Swords & Soldiers Review (Nintendo Switch)
Today we are going to break out the poison darts and throwing axes for a bit of friendly skull-splitting with Swords & Soldiers for the Nintendo Switch a side-scrolling Real-time strategy game from Two Tribes’ and Ronimo Games.
Release Date: January 24th 2019
Developer: Ronimo Games
Platform: Nintendo Switch
Side-Scrolling? Real Time Strategy? Sounds like a tablet game with delusions of grandeur. When I hear “Real Time Strategy,” I think of epic battles in classic games like “StarCraft” or “Command and Conquer,” PC games where you eat beef, wear wool and have a godlike view of the action and precise control over whatever units are on the field. Not so Two Tribes' Swords & Soldiers, a casual strategy game in which Vikings battle Aztecs, Chinese and of course other Vikings.
If you are thinking the name sounds familiar, it is a re-release, or perhaps one should say a refresh, of a ten-year-old WiiWare game. I say refresh because there is new content in the form of the “Super Saucy Sausage Fest” DLC which I dare you to try saying five times fast, particularly with your mother present, and the two-player game has been modified to support the unique abilities of the Switch. Fans of the previous release will be happy to note that developer Ronimo Games has also revealed that Swords & Soldiers II Shawarmageddon, already out on other platforms, is due out for the Switch on March 1st.
Swords & Soldiers reduces the usual RTS elements almost to the point of tears and combines them with cute, cartoonish characters and exceedingly straightforward gameplay. The initial campaign in which the player chases the forces of a rival Viking Barbecue Chef across the Earth while making new enemies and gathering spicy peppers for barbecue sauce is sufficient to teach players the ropes, acquainting them with the game’s three factions. Subsequent campaigns focus other the other factions.
The humor is goofy, though well executed and befits the cartoonish theme of the game. Characters are stereotypical caricatures of each faction and Vikings, Han Chinese and Aztecs all treated with equal disrespect. As previously mentioned, Swords & Soldiers simplifies key RTS elements to streamline gameplay. There are only two armies in a match, and the objective is always to destroy the enemy base. Players have to harvest gold and mana to develop and produce various units as well as magic spells and abilities. Workers gather gold to haul back to base, whereas mana builds up organically over time.
Once a unit is created it will march toward stage right and won’t stop until it engages in battle, if victorious it will, of course, keep advancing to the right. Finding the right combinations of units can be fun, and a battle once lost often ends up being easier than remembered once a proper mix of units and magical abilities is worked out. Unfortunately, this becomes repetitive. Maximize your workers, Build defensive towers and sit back and spawn soldiers and watch them march off to meet their fates it's not even necessary to watch the battle; your job is to keep squeezing out more troops. You can intervene in combat by using magic which functions as a sort of heavy artillery to make things smoother for the troops. From poison gas to traps and lightning bolts, your faction’s units and abilities dictate what spells are available and your units general qualities. Vikings are better armored. Aztecs are unarmored but have a formidable selection of abilities including poison clouds and necromancy, while Chinese are a balance of the two although expensive to operate.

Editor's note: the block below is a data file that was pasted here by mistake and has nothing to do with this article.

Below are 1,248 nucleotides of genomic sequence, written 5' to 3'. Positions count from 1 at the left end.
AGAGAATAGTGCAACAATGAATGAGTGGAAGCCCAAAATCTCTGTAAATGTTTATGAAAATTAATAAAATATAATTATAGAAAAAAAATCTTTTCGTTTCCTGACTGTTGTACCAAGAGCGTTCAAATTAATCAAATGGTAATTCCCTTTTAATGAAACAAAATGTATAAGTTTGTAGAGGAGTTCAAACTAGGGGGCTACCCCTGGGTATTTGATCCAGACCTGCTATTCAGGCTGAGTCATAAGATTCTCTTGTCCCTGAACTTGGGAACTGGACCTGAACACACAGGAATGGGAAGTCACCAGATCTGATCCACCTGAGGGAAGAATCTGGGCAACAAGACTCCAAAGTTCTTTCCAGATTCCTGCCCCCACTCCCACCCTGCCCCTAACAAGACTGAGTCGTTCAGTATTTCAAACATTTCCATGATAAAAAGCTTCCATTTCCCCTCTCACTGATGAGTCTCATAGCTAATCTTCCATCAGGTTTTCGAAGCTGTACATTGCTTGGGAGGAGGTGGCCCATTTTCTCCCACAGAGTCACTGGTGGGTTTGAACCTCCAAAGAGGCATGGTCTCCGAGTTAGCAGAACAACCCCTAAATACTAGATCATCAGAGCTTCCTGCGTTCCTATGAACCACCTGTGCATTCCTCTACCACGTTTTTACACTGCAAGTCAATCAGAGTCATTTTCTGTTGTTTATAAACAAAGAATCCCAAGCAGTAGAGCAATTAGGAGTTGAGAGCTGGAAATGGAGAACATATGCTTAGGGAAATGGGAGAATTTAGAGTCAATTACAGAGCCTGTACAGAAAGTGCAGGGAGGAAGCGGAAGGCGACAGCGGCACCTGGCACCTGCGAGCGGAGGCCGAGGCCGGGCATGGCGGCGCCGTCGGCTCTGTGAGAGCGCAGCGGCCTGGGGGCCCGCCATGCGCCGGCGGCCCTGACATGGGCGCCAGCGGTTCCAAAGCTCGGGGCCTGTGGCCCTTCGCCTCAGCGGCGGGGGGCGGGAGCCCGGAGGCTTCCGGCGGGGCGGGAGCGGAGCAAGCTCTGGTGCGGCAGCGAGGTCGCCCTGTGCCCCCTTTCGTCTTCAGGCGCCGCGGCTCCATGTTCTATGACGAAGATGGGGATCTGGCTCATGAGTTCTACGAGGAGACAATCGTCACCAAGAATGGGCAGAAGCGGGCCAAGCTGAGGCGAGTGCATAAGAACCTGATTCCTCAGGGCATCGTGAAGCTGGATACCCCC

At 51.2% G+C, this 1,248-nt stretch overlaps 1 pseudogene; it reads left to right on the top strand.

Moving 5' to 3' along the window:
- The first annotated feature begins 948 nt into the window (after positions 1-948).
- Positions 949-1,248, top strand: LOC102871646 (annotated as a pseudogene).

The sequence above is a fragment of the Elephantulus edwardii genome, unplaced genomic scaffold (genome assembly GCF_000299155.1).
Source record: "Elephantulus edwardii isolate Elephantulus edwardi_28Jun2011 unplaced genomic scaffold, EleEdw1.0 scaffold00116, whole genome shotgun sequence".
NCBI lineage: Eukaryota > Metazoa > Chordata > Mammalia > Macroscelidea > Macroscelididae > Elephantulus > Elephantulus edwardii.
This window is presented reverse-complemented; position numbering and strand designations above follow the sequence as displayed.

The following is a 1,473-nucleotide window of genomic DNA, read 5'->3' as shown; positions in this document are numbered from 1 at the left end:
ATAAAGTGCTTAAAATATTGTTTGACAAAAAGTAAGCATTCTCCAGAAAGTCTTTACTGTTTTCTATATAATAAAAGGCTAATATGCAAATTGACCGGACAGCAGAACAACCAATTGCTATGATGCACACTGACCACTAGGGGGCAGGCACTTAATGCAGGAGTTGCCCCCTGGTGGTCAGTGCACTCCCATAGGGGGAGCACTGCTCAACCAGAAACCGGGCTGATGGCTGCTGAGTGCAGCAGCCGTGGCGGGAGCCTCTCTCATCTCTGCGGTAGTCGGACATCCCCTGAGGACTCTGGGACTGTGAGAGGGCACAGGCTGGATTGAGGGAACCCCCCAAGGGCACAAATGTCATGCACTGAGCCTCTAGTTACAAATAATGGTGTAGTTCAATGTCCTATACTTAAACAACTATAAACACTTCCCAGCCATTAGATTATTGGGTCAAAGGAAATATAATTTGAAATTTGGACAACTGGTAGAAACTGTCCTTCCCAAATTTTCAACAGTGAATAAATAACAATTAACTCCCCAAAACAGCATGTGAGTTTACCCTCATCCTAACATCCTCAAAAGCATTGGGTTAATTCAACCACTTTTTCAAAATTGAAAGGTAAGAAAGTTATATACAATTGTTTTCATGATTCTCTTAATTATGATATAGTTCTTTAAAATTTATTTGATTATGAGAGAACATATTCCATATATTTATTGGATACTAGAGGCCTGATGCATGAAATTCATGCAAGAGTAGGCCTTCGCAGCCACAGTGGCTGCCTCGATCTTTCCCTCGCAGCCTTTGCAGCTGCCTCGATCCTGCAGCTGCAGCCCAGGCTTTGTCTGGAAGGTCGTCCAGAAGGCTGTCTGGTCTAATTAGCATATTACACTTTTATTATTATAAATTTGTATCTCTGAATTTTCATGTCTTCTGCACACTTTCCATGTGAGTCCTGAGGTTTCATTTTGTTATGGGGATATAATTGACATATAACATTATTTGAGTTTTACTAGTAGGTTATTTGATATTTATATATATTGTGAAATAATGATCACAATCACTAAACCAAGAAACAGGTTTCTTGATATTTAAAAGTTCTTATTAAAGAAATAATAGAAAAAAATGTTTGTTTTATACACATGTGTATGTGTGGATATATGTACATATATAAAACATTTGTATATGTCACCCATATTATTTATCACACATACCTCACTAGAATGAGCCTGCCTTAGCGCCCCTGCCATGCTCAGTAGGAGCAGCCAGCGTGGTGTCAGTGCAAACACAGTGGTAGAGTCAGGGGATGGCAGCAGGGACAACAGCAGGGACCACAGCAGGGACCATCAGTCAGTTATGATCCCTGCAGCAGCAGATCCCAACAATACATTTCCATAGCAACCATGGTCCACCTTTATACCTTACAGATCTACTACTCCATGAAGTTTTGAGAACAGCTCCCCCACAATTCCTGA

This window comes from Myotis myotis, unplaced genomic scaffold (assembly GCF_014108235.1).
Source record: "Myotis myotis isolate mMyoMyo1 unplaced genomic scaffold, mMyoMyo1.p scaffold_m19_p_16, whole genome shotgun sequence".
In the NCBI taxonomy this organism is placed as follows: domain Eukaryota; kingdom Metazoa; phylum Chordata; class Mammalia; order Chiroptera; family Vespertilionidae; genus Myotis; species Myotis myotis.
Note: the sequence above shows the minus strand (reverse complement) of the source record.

Two player mode is a bit more exciting and works surprisingly well on the switch, particularly when un-docked. This works well across a restaurant table and can keep you entertained while waiting for your lutefisk or whatever it is that Vikings eat. Control is a bit harder in touch screen mode but not too shabby all in all.
Bottom line, it’s a nice casual game with strategy elements that doesn’t take itself too seriously. It's easy to learn and master, but it can be repetitive, and the lack of any control over individual units limits gameplay. I wanted the ability to have units wait until reinforced instead of merely advancing single file, but alas it was not to be, vaguely reminding me of Lemmings where you manage your units as much as control them.
Swords & Soldiers is definitely worth giving a try. Casual gamers will appreciate the straightforward gameplay, but more serious RTS aficionados will be left wanting more.